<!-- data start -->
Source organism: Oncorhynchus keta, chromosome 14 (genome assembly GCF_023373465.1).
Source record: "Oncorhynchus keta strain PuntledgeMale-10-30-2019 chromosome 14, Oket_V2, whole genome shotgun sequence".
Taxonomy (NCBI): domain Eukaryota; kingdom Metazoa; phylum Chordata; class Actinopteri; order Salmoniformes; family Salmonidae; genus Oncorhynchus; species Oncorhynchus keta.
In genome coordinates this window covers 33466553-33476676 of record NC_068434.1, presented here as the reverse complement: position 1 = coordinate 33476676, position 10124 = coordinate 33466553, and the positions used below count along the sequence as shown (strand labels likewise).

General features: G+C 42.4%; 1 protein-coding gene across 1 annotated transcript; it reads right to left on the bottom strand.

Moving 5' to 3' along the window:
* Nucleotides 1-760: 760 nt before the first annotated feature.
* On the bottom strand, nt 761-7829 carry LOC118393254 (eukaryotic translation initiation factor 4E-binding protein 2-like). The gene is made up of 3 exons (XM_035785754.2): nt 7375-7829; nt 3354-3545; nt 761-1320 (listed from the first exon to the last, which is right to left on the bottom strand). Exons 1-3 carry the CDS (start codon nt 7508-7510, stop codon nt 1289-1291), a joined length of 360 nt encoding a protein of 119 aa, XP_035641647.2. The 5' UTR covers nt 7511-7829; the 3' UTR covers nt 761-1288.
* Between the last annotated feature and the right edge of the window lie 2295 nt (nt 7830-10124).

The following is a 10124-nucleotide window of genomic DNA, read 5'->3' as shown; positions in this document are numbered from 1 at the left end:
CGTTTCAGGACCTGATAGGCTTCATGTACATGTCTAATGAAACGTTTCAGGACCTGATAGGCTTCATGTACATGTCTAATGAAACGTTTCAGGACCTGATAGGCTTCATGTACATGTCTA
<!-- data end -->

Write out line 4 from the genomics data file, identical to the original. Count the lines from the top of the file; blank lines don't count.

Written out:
In genome coordinates this window covers 33466553-33476676 of record NC_068434.1, presented here as the reverse complement: position 1 = coordinate 33476676, position 10124 = coordinate 33466553, and the positions used below count along the sequence as shown (strand labels likewise).